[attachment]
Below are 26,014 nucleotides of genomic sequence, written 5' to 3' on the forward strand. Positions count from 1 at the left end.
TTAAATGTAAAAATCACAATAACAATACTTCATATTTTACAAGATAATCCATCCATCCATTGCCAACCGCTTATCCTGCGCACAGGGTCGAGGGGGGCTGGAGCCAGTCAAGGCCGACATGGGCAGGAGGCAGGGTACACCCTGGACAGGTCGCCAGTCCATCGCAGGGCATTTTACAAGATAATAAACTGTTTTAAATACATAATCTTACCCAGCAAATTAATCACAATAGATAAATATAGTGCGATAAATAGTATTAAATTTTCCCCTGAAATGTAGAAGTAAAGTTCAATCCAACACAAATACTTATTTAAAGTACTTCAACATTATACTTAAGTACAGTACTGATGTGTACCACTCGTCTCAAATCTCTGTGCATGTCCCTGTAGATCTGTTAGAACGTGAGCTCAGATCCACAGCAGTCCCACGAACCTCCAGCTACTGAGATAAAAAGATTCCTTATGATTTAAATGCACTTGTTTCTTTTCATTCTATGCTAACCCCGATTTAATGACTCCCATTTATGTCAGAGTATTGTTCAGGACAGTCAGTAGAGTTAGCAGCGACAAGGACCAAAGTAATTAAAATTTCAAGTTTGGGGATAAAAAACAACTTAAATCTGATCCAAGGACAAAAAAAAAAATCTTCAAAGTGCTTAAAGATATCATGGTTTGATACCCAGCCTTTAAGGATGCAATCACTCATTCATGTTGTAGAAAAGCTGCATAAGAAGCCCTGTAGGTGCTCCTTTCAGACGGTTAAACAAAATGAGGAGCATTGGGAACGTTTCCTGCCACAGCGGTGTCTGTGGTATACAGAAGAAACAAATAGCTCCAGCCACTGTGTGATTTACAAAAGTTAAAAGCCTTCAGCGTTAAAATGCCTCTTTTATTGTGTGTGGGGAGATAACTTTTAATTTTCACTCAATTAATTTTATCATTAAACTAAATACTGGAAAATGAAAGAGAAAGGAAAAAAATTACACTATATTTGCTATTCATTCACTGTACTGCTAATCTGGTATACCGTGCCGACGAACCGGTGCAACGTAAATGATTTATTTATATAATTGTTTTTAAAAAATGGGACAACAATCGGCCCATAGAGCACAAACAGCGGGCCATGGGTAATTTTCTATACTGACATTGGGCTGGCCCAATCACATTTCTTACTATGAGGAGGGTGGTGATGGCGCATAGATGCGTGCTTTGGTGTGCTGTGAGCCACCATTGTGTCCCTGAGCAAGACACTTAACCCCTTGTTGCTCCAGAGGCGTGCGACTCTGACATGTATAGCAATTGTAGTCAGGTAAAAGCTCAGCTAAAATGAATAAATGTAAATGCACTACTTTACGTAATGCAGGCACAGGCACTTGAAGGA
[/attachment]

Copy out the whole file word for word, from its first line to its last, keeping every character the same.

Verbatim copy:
Below are 26,014 nucleotides of genomic sequence, written 5' to 3' on the forward strand. Positions count from 1 at the left end.
TTAAATGTAAAAATCACAATAACAATACTTCATATTTTACAAGATAATCCATCCATCCATTGCCAACCGCTTATCCTGCGCACAGGGTCGAGGGGGGCTGGAGCCAGTCAAGGCCGACATGGGCAGGAGGCAGGGTACACCCTGGACAGGTCGCCAGTCCATCGCAGGGCATTTTACAAGATAATAAACTGTTTTAAATACATAATCTTACCCAGCAAATTAATCACAATAGATAAATATAGTGCGATAAATAGTATTAAATTTTCCCCTGAAATGTAGAAGTAAAGTTCAATCCAACACAAATACTTATTTAAAGTACTTCAACATTATACTTAAGTACAGTACTGATGTGTACCACTCGTCTCAAATCTCTGTGCATGTCCCTGTAGATCTGTTAGAACGTGAGCTCAGATCCACAGCAGTCCCACGAACCTCCAGCTACTGAGATAAAAAGATTCCTTATGATTTAAATGCACTTGTTTCTTTTCATTCTATGCTAACCCCGATTTAATGACTCCCATTTATGTCAGAGTATTGTTCAGGACAGTCAGTAGAGTTAGCAGCGACAAGGACCAAAGTAATTAAAATTTCAAGTTTGGGGATAAAAAACAACTTAAATCTGATCCAAGGACAAAAAAAAAAATCTTCAAAGTGCTTAAAGATATCATGGTTTGATACCCAGCCTTTAAGGATGCAATCACTCATTCATGTTGTAGAAAAGCTGCATAAGAAGCCCTGTAGGTGCTCCTTTCAGACGGTTAAACAAAATGAGGAGCATTGGGAACGTTTCCTGCCACAGCGGTGTCTGTGGTATACAGAAGAAACAAATAGCTCCAGCCACTGTGTGATTTACAAAAGTTAAAAGCCTTCAGCGTTAAAATGCCTCTTTTATTGTGTGTGGGGAGATAACTTTTAATTTTCACTCAATTAATTTTATCATTAAACTAAATACTGGAAAATGAAAGAGAAAGGAAAAAAATTACACTATATTTGCTATTCATTCACTGTACTGCTAATCTGGTATACCGTGCCGACGAACCGGTGCAACGTAAATGATTTATTTATATAATTGTTTTTAAAAAATGGGACAACAATCGGCCCATAGAGCACAAACAGCGGGCCATGGGTAATTTTCTATACTGACATTGGGCTGGCCCAATCACATTTCTTACTATGAGGAGGGTGGTGATGGCGCATAGATGCGTGCTTTGGTGTGCTGTGAGCCACCATTGTGTCCCTGAGCAAGACACTTAACCCCTTGTTGCTCCAGAGGCGTGCGACTCTGACATGTATAGCAATTGTAGTCAGGTAAAAGCTCAGCTAAAATGAATAAATGTAAATGCACTACTTTACGTAATGCAGGCACAGGCACTTGAAGGA